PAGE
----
var str = this;
        for (var i = 0; i < arguments.length; i++) {
            var reg = new RegExp('\\{' + i + '\\}', 'gm');
            str = str.replace(reg, arguments[i]);
        }
        return str;
    };
})(jQuery);

c#
public class ReportHandler : IHttpHandler
{
    private const string ReportTemplateName = "report_template.xlsx";
    private const string ReportName = "report.xlsx";

    public void ProcessRequest(HttpContext context)
    {
        using (var slDocument = new SLDocument(string.Format("{0}/{1}", HttpContext.Current.Server.MapPath("~"), ReportTemplateName)))
        {
            context.Response.Clear();
            context.Response.ContentType = "application/vnd.openxmlformats-officedocument.spreadsheetml.sheet";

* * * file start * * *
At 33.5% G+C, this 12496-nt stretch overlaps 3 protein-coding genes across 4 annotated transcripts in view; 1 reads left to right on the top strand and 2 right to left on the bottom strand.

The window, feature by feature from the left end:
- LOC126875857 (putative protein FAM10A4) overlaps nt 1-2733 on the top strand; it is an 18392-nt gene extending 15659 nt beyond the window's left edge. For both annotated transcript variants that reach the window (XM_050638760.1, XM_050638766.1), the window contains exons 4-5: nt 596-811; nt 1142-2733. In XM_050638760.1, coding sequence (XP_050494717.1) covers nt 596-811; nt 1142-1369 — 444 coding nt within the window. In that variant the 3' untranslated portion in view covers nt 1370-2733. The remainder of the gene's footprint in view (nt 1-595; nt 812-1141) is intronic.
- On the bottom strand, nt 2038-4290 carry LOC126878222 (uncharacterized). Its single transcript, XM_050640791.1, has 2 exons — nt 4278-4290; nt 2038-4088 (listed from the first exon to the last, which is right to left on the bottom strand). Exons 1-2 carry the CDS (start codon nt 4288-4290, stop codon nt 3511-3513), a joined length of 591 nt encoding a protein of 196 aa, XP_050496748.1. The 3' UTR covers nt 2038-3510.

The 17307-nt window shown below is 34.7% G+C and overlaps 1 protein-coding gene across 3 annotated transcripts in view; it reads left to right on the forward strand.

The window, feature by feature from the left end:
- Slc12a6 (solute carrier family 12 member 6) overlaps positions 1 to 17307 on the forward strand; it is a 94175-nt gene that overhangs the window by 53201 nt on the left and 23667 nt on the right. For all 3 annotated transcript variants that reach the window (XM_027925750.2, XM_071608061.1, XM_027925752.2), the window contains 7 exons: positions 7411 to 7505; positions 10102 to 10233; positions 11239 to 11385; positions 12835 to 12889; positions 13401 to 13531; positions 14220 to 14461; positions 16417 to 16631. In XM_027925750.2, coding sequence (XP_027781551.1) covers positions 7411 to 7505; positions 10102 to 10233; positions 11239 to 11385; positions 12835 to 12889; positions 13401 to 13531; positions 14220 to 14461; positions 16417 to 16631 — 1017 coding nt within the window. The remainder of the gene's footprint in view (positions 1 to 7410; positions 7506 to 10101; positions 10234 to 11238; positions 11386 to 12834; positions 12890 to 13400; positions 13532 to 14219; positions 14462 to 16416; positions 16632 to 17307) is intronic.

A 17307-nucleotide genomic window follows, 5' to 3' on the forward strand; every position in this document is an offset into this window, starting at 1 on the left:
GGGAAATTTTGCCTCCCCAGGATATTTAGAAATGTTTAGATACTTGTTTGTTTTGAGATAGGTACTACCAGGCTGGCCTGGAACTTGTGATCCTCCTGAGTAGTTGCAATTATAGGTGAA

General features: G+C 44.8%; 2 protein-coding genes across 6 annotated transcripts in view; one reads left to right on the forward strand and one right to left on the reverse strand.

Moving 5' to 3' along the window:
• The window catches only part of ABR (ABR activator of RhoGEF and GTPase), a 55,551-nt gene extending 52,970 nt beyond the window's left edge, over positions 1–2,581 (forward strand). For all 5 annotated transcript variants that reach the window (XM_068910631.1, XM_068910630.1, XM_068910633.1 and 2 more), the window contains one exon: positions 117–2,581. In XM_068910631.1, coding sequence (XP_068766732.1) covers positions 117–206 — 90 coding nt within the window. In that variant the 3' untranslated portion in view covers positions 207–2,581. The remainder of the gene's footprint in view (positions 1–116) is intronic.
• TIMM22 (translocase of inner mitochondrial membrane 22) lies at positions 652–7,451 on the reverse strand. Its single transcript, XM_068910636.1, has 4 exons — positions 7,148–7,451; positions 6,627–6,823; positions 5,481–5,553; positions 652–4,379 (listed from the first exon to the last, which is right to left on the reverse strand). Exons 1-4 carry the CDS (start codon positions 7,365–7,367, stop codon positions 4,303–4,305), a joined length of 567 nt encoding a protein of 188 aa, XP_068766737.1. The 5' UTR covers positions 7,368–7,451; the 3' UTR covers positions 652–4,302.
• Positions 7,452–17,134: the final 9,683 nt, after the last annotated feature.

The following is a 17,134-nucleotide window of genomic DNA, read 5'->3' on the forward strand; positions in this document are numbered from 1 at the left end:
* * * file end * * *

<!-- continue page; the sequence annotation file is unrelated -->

context.Response.AddHeader("Content-Disposition", string.Format("attachment; filename={0}", ReportName));

            try
            {
                DateTime from;
                if (!DateTime.TryParse(context.Request.Params["from"], out from))
                    throw new Exception();

                DateTime to;
                if (!DateTime.TryParse(context.Request.Params["to"], out to))
                    throw new Exception();

                ReportService.FillReport(slDocument, from, to);

                slDocument.SaveAs(context.Response.OutputStream);
            }
            catch (Exception ex)
            {
                throw new Exception(ex.Message);
            }
            finally
            {
                context.Response.End();
            }
        }
    }

    public bool IsReusable { get { return false; } }
}
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This works for calling web services. Not sure about .ASHX